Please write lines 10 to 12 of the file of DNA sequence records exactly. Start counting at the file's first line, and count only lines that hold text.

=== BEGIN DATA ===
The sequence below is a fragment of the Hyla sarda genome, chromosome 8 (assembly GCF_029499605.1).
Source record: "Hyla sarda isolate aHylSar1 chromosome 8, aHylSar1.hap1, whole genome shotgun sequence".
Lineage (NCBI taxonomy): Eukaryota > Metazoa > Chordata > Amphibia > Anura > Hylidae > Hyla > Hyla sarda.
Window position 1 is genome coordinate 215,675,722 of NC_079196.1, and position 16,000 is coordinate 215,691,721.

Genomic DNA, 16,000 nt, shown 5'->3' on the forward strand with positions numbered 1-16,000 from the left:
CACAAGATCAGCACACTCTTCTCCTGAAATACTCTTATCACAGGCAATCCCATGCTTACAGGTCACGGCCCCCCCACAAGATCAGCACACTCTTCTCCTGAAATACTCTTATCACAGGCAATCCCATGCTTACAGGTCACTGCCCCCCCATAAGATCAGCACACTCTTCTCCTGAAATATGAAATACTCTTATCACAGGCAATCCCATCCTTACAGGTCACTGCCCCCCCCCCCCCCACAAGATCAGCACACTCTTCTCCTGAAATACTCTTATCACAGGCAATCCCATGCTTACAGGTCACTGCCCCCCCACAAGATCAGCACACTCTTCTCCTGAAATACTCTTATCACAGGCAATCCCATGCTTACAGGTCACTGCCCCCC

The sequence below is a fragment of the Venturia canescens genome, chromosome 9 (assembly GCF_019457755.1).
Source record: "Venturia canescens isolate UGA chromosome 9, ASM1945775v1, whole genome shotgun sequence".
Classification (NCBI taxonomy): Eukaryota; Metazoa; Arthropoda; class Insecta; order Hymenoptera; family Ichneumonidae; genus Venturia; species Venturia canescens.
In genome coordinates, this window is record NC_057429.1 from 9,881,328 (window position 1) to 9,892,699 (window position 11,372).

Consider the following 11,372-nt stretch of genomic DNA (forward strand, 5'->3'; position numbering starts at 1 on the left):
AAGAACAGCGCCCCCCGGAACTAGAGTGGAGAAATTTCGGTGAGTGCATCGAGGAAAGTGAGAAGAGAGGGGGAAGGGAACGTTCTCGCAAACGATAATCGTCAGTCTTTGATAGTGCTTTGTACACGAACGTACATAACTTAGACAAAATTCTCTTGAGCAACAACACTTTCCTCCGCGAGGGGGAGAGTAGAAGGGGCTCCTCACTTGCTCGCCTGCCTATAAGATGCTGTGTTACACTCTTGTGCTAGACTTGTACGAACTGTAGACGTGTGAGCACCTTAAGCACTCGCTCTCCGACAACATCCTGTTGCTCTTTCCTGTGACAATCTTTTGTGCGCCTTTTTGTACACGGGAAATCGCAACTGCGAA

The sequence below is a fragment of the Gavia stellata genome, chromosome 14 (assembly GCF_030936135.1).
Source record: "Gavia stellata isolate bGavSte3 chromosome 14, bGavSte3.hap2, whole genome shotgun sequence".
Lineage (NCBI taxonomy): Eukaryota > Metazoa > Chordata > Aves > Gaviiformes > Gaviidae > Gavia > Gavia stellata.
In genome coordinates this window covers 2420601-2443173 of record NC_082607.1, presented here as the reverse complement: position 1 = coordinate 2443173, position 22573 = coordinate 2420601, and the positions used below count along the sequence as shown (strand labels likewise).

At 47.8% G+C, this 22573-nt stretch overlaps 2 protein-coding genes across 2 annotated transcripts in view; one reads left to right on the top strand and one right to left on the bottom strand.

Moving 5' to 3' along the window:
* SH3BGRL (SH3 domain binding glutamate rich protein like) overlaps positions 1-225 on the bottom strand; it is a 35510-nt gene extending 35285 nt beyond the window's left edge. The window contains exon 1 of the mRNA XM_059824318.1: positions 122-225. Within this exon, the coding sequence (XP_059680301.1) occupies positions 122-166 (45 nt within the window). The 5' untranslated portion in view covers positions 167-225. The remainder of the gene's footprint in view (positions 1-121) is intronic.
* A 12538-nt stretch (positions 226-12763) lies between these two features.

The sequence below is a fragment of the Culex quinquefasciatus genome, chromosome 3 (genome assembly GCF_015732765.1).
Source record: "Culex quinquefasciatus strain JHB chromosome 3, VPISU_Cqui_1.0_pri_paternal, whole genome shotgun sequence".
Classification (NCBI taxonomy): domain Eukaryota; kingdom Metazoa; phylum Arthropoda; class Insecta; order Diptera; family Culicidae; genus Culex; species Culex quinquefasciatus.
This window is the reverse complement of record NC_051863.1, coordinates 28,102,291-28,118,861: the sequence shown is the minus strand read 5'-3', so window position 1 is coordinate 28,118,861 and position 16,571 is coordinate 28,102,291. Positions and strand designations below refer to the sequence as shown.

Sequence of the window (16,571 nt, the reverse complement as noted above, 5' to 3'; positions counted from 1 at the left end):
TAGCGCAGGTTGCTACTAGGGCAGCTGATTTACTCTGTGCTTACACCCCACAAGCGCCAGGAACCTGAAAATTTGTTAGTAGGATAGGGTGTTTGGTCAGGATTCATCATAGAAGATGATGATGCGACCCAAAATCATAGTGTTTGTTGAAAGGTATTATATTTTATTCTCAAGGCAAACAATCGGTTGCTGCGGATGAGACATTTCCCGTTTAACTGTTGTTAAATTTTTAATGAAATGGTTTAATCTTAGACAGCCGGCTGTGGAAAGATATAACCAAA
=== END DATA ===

In genome coordinates, this window is record NC_057429.1 from 9,881,328 (window position 1) to 9,892,699 (window position 11,372).

Consider the following 11,372-nt stretch of genomic DNA (forward strand, 5'->3'; position numbering starts at 1 on the left):
AAGAACAGCGCCCCCCGGAACTAGAGTGGAGAAATTTCGGTGAGTGCATCGAGGAAAGTGAGAAGAGAGGGGGAAGGGAACGTTCTCGCAAACGATAATCGTCAGTCTTTGATAGTGCTTTGTACACGAACGTACATAACTTAGACAAAATTCTCTTGAGCAACAACACTTTCCTCCGCGAGGGGGAGAGTAGAAGGGGCTCCTCACTTGCTCGCCTGCCTATAAGATGCTGTGTTACACTCTTGTGCTAGACTTGTACGAACTGTAGACGTGTGAGCACCTTAAGCACTCGCTCTCCGACAACATCCTGTTGCTCTTTCCTGTGACAATCTTTTGTGCGCCTTTTTGTACACGGGAAATCGCAACTGCGAA